• Praise your child only when she is working hard and doing her best. Somewhere along the way, we got the idea that children need constant praise in order to raise their self-esteem. When we praise them for work that does not deserve it, they are not motivated to try harder, and it does not raise their self-esteem. It just gives them a sense of entitlement—“I deserve praise no matter what I do.”
  • Let your child do his own work even when it is really hard for him to do. If parents rescue their children from all failure, what the child learns is that he is not capable of doing it himself. This completely destroys the motivation to try at all.
  • When your child is given the appropriate level of work to do, he is more motivated to give it a try. He should not take an honors level class when the work is really too hard for him. The opposite of this is true, as well. When he is placed in a regular level class but belongs in honors, he will not be motivated because the work is too easy. Interestingly enough, in either situation he will report that he is bored in class (either in a class that’s too hard or in a class that’s too easy).
  • Nothing motivates your child as much as success. This relates to the last point because she is more likely to succeed when in the appropriate course. The level of work given to her should be challenging but she should be able to successfully do most of it if she tries hard. She should be offered multiple ways to show what she knows. Some students will make amazing videos; others shine when they get to perform a skit. This success is motivating and makes her want to do better on other types of assignments.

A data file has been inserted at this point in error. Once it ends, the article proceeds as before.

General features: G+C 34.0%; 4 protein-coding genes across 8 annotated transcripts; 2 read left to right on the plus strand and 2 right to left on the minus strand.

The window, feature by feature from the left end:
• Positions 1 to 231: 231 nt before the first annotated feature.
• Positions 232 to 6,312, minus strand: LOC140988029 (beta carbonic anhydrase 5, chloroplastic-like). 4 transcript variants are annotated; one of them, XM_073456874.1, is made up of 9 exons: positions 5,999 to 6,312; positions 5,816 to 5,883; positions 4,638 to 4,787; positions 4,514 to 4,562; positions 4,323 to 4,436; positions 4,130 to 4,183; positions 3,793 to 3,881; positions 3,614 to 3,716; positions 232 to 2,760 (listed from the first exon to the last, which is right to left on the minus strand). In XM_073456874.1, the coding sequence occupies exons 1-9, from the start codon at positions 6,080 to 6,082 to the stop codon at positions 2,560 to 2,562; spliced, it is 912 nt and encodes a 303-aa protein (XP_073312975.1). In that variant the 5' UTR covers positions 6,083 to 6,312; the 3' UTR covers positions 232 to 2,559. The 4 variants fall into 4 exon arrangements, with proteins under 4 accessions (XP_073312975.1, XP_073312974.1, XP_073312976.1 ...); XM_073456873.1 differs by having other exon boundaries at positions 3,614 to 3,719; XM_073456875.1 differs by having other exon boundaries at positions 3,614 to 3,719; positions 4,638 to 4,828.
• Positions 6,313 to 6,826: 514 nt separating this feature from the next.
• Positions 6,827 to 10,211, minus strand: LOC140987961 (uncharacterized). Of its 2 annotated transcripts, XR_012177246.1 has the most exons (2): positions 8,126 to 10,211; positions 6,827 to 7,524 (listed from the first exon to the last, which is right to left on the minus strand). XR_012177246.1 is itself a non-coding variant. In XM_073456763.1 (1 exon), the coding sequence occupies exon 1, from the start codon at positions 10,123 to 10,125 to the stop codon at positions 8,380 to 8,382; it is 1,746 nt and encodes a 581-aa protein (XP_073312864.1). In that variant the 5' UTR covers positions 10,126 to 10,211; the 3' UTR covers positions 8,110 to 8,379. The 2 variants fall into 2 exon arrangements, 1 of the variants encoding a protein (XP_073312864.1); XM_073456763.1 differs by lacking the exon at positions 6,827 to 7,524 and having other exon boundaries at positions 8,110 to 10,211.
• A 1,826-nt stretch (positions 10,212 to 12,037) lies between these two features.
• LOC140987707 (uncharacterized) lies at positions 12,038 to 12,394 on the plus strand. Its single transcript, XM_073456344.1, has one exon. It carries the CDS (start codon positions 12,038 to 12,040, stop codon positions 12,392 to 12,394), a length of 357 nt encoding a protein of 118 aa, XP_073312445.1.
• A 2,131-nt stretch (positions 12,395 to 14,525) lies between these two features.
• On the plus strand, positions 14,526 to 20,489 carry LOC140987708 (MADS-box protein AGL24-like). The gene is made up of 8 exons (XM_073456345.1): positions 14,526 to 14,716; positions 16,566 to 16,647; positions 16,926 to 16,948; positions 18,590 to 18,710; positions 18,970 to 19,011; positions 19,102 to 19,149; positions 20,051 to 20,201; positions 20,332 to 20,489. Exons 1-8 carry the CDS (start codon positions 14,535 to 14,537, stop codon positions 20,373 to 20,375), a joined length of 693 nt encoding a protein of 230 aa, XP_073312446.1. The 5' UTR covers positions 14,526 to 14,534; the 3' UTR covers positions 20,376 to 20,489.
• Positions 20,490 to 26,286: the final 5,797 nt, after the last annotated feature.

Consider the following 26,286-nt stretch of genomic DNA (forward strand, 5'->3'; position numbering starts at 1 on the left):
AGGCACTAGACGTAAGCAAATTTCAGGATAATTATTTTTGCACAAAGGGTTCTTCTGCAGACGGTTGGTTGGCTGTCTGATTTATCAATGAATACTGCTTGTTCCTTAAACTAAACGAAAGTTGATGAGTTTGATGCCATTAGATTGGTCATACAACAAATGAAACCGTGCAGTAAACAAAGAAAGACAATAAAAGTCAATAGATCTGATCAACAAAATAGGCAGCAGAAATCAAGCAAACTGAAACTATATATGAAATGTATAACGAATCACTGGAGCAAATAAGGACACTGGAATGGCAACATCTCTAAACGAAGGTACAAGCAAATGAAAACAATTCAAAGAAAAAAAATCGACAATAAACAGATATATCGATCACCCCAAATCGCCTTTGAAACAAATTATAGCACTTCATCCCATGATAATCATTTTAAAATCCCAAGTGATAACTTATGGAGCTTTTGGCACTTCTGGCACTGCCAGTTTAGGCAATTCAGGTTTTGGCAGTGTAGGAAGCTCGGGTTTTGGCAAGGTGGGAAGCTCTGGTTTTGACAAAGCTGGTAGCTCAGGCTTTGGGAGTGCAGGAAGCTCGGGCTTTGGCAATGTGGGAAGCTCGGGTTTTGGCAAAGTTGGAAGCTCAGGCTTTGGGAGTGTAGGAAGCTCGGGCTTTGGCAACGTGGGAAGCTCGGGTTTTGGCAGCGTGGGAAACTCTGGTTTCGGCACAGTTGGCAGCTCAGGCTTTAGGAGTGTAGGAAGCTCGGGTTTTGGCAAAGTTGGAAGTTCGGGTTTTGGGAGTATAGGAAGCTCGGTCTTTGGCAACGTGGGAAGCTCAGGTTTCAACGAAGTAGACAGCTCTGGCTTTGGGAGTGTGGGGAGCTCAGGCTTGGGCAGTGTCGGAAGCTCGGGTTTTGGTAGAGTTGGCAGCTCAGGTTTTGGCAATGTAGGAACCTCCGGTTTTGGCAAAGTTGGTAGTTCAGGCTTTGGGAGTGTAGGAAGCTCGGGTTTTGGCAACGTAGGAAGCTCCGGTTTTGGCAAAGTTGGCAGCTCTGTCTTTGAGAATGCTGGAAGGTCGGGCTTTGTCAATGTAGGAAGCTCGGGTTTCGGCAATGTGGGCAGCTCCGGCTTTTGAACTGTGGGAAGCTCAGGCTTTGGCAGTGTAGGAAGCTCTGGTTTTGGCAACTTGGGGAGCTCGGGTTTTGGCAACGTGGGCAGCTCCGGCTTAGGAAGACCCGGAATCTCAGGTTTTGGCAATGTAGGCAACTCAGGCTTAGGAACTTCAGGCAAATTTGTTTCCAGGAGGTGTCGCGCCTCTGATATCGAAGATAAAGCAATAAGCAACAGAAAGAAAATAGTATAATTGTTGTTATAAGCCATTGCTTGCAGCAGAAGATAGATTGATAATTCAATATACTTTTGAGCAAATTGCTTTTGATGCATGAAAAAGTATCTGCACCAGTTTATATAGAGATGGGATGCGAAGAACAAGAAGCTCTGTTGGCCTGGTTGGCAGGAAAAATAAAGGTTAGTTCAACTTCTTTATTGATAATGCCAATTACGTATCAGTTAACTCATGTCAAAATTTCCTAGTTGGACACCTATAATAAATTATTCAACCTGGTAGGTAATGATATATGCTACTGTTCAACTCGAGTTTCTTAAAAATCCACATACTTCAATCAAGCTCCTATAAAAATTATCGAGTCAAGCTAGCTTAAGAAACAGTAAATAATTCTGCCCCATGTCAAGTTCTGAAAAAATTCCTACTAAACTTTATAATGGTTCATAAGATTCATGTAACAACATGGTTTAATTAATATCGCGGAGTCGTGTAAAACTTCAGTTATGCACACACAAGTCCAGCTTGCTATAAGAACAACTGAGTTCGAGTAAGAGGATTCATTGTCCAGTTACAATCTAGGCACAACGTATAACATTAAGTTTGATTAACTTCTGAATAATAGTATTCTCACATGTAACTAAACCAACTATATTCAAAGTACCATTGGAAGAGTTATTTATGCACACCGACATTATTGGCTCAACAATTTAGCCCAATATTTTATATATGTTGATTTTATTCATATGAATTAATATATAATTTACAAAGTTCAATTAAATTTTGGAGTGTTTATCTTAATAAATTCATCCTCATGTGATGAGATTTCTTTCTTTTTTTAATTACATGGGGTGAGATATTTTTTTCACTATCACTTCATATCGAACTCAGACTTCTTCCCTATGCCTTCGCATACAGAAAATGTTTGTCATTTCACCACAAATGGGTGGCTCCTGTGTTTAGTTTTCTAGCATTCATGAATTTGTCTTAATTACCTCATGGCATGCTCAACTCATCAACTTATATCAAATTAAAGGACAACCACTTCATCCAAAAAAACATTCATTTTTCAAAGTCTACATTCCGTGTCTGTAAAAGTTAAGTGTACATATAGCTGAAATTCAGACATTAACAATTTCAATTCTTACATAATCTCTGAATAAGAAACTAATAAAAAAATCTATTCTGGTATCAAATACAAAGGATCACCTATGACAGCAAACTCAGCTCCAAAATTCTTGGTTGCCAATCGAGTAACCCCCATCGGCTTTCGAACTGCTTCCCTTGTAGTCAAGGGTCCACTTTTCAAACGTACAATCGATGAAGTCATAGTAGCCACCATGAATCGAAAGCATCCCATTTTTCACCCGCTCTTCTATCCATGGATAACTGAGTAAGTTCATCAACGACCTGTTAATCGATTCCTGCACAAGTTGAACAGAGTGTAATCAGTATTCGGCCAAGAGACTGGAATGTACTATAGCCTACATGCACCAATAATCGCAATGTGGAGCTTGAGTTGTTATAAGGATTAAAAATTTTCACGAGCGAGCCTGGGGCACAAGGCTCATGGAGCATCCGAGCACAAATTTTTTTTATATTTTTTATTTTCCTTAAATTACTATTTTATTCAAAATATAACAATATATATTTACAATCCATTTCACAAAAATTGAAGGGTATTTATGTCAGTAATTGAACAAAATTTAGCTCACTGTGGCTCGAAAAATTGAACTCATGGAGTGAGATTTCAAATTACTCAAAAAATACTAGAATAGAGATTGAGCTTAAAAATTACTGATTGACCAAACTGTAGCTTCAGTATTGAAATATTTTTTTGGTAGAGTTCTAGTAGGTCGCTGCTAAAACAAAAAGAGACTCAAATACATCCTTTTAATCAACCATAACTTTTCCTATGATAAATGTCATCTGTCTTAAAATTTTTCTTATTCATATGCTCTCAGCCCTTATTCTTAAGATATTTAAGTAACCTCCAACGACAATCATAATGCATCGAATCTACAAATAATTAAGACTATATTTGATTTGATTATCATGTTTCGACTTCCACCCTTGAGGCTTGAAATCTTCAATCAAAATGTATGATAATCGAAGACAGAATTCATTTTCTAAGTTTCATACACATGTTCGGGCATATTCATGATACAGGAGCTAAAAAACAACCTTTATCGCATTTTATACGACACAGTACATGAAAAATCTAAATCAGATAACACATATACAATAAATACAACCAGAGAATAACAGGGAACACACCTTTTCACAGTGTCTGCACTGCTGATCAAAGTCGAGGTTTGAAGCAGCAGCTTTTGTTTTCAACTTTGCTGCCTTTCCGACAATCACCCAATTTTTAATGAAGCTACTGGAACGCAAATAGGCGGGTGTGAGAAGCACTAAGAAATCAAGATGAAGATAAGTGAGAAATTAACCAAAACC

The final point I want to make is that children believe what they hear the adults in their life say. Tell your child that you love him no matter what, and you are so happy to have him in your life. Countless times in my career, I have heard kids say, “No matter how hard I try, it’s never good enough for my parents.” Your words are important and can either motivate or discourage.

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In my nearly 30 years of teaching, I have worked with many students who are struggling and anxious. There are times when these kids are their own worst enemy. The choices they make often exacerbate the problem. Here are some choices students make that affect their success in school.